Plans to introduce fees for certain assessment procedures undertaken by the European Food Safety Authority (EFSA) must consider the financial burden it places on SMEs, European trade association EHPM has said.
Commenting on the discussions around the establishment of fees for EFSA services including assessments of novel foods, health claims and nutritional substances, EHPM said that any fee system should be reasonable and not mandatory for all applicants across the board, with a 90 percent reduction in fees for SMEs, many of whom are already facing high regulatory costs to comply with the requirements of newly adopted legislation.
EHPM, which represents more than 2,000 health product manufacturers and marketing companies including SMEs, also argued that the lack of funding for EFSA should not be resolved through setting up a general funding system based on private sector fees.
“The European food supplements industry contains a very high proportion of SMEs,” said EHPM Chairman Keith Legge. “Introducing fees that would be unreasonable and compulsory could dissuade these companies from submitting new applications.”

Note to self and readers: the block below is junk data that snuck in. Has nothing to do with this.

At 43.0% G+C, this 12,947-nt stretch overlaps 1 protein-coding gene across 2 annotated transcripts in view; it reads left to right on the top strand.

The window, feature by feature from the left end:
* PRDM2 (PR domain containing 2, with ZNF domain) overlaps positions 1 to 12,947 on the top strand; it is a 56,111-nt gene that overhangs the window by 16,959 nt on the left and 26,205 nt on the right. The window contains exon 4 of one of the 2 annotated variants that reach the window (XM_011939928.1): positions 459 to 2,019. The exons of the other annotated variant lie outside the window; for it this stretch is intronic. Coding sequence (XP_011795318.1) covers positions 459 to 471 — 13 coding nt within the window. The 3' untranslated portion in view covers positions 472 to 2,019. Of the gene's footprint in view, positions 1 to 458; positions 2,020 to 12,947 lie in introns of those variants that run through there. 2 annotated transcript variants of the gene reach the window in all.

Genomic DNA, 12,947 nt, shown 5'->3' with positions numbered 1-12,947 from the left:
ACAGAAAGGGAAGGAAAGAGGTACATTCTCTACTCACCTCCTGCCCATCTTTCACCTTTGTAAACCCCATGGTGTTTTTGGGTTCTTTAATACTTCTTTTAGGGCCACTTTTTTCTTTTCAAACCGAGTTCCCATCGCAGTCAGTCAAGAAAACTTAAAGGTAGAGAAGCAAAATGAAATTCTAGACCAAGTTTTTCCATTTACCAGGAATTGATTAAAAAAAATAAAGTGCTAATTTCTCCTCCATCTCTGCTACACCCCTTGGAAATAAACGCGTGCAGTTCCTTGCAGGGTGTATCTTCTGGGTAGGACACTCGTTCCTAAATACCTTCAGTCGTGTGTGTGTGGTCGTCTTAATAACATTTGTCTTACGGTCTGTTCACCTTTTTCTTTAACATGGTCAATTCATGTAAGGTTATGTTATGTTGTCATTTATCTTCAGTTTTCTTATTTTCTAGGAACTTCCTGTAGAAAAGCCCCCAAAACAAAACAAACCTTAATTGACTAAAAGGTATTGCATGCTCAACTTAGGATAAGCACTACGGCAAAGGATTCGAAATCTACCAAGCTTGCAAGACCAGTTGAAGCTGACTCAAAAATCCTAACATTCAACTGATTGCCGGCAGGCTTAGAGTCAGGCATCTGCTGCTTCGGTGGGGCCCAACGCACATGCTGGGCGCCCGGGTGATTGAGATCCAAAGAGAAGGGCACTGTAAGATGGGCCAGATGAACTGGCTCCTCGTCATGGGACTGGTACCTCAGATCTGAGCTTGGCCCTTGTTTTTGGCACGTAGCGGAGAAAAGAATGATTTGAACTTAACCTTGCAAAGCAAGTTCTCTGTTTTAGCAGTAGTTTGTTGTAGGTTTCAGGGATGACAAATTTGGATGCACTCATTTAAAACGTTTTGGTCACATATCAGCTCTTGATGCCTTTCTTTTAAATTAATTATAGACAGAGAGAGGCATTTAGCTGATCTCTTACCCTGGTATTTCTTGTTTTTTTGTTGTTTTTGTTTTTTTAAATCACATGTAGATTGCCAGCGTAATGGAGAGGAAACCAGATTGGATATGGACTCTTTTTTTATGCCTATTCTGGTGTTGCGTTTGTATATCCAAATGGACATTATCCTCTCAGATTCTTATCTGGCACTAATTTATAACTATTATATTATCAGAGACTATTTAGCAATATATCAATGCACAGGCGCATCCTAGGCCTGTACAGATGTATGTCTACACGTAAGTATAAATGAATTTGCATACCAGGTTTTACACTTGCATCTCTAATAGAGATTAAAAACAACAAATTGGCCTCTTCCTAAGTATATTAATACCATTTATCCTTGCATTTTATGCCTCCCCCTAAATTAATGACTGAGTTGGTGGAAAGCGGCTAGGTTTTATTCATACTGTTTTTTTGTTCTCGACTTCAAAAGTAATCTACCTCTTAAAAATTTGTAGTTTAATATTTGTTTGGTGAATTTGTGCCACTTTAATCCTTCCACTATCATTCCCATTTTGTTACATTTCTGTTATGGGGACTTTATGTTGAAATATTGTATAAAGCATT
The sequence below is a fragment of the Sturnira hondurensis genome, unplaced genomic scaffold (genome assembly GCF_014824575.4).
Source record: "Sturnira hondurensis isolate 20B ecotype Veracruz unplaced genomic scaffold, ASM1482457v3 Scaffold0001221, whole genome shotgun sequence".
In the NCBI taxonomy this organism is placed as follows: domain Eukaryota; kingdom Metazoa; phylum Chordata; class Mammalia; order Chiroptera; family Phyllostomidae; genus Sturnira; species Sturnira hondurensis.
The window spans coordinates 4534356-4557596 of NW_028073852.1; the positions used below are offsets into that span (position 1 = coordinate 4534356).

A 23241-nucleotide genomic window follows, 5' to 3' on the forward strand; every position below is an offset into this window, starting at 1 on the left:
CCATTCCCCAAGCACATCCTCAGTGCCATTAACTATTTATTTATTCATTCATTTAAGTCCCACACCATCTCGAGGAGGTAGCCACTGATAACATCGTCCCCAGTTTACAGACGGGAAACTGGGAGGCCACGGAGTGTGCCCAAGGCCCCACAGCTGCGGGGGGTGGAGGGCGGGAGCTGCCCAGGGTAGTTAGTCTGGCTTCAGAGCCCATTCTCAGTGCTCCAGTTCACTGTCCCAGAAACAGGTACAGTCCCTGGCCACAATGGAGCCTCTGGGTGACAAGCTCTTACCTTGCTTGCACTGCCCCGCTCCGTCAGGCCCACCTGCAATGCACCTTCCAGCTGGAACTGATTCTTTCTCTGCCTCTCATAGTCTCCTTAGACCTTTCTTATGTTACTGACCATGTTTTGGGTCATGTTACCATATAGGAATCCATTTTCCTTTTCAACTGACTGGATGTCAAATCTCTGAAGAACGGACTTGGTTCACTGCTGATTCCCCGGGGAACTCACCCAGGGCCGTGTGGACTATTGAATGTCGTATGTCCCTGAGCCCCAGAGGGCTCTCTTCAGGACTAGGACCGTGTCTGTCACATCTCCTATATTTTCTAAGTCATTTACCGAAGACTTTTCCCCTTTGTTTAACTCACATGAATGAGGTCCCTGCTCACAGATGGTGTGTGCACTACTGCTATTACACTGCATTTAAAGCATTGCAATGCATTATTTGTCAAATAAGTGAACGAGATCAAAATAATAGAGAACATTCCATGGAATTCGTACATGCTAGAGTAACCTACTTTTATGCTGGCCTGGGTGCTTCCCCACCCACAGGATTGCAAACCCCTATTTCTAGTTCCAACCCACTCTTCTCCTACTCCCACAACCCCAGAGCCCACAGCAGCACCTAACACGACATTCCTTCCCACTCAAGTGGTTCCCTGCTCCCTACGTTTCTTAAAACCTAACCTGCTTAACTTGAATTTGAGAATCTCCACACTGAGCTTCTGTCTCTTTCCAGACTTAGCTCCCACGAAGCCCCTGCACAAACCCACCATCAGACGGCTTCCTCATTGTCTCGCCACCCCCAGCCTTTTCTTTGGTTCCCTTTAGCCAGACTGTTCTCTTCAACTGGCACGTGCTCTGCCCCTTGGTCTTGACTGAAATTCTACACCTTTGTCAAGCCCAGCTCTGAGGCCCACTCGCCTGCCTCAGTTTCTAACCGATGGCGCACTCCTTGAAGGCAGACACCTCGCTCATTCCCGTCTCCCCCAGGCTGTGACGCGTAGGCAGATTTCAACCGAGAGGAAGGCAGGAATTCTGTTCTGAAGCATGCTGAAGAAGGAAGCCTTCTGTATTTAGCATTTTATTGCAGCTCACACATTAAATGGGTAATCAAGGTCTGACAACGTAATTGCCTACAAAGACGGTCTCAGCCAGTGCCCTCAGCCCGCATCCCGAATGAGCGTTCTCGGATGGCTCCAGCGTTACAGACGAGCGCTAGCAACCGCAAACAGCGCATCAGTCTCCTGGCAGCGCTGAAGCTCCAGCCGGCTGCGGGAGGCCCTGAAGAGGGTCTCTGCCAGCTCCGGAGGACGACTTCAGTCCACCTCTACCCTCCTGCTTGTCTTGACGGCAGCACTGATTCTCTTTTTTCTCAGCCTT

EHPM also questioned the appropriateness of applying fees to generic authorisations.
“In the food supplement industry, the vast majority of applications are generic, which results in the granting of general approval to the benefit of all companies,” said Legge. “The establishment of fees for such applications may infringe or distort fair competition.”
The organisation said that if fees had to be introduced, these should be based on a system that is proportionate, that improves services to applicants, and that does not discourage innovation.